An African inspired precussion group starting playing near by. I couldn't stay in my seat. My Sailor sat with the kiddo as she ate while I jetted over to the stage to listen, watch, and shimmy along to a song for a couple minutes. He realized that we weren't going to get this oppurtunity again, and I'm so grateful for a partner who gets me. 
 Afterwards, I took her to the restroom and My Sailor checked out a store nearby. When we returned, he wanted to show me something, but she refused to go into the store. It took us about 5-10 minutes to talk her into going into the brightly lit store. Nothing scary was sold there. But it was new, and different. There were lots of people and it was warm. She was probably still hungry and likely tired... Making going into a simple shop a petrifying experience.

 Once inside, we looked around and she fell in love with a baby Simba stuffed toy. We bought her a buddy for the day, she sat down and felt like the world was too loud. Noise cancelling Galaxy headphones to the rescue! Who could blame her? 

After wards, we tried to capitalize on a good experience on the Safari (and having some sugar on board) and go on the Maharaja Jungle Trek to see the tigers (one of The Impossible Girl's favorite animals) up close and personal. 
Though she had a great time on the safari, and we praised her courage, the environment was still new and different and getting more crowded.
We stopped to take a couple of fun photos, and eat a snack we'd brought in (familiar taste of home) before delving into the Maharajah Jungle Trek.

We flew by most of the exhibits and really enjoyed them. It was a little busy but not too crowded. 
When we got to the bat house, it took us about 45 minutes to get her in the door. The bat carvings above the door scared her a lot.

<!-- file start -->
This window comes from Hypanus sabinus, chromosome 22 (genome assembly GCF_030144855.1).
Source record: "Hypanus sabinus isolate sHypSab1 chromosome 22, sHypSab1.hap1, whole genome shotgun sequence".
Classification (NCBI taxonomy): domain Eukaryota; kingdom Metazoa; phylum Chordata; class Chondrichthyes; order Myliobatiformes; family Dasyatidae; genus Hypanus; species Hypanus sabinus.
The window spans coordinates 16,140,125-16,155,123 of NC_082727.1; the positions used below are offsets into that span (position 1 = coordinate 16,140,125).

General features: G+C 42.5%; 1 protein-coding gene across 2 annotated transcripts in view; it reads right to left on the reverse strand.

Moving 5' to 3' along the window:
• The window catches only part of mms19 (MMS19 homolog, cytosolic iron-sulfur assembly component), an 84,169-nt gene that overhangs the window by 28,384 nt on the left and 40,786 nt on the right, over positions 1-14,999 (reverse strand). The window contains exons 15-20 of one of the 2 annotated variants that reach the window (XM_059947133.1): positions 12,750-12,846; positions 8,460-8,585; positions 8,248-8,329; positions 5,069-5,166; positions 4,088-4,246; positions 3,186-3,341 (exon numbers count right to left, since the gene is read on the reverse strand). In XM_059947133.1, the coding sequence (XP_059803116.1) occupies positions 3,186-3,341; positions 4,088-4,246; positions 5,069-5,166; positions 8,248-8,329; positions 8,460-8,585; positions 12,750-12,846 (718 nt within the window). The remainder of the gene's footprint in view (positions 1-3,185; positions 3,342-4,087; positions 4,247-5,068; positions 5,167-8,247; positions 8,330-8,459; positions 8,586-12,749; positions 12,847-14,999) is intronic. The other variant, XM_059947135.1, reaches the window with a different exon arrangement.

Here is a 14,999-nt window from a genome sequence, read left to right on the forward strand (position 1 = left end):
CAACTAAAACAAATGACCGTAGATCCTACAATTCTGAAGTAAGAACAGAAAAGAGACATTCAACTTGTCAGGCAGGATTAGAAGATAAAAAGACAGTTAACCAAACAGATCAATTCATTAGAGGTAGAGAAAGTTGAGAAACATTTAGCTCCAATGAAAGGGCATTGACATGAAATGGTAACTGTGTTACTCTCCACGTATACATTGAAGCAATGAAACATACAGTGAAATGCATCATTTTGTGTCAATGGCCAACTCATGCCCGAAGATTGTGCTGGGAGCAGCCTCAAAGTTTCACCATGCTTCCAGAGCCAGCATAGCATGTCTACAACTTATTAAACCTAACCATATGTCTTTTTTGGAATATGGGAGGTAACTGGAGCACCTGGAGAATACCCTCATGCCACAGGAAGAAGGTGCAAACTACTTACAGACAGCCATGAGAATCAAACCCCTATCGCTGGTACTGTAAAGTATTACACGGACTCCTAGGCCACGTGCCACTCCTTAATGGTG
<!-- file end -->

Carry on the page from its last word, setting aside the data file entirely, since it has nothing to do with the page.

Dad, once again, came to the rescue, bringing in a Mickey bar onto the trail. We sat down and talked and worked to help her feel safe enough to walk through the exhibit to check out the tigers on the other side. 

As a parent, yes, that meant we were kind of in the way. We tried to sit in the shade but the path didn't offer seating at that point. Under the eyes of other tourist (and a minority confused Cast Member), we sat together. We let her eat while sheilding her from the crowd a bit. 

It sounds like a lot of sugar - I know. But we were on vacation and we knew the effect it can have on anxiety (hello dopamine!). So, yes, we were relying on those dopamine highs to get us through the day post-overnight flight.
We finally made it through the bat exhibit, with her on my back, hiding her face not to look. There was no way around it. It took a lot of doing, but she made it through intact. She didn't like the bat kites hanging from the ceiling either , but we were able to hurry through in a few seconds.
On the other side, we ended up seeing 2 napping tigers in the shade before heading out. We didn't attempt the Aviary. It was indoors, and that, at that moment, felt like too much.  Indoors seemed scary today.

We headed over to a Guest Services tent to reshuffle some of the DAS reservations we had for rides. The Cast Members were wonderfully helpful, going above and beyond to ensure we had a good visit. Next on the DAS list was the Navi River Journey attraction, which was all the way across the park. The Friends of Flight bird show was starting soon, and that was on The Impossible Girl's MUST DO list, so we popped in to do that. 

Dad helped quell the anxiety that was sneaking up while we waited by engaging in fatherly funny face photos. My Sailor has always been very connected whenever he can.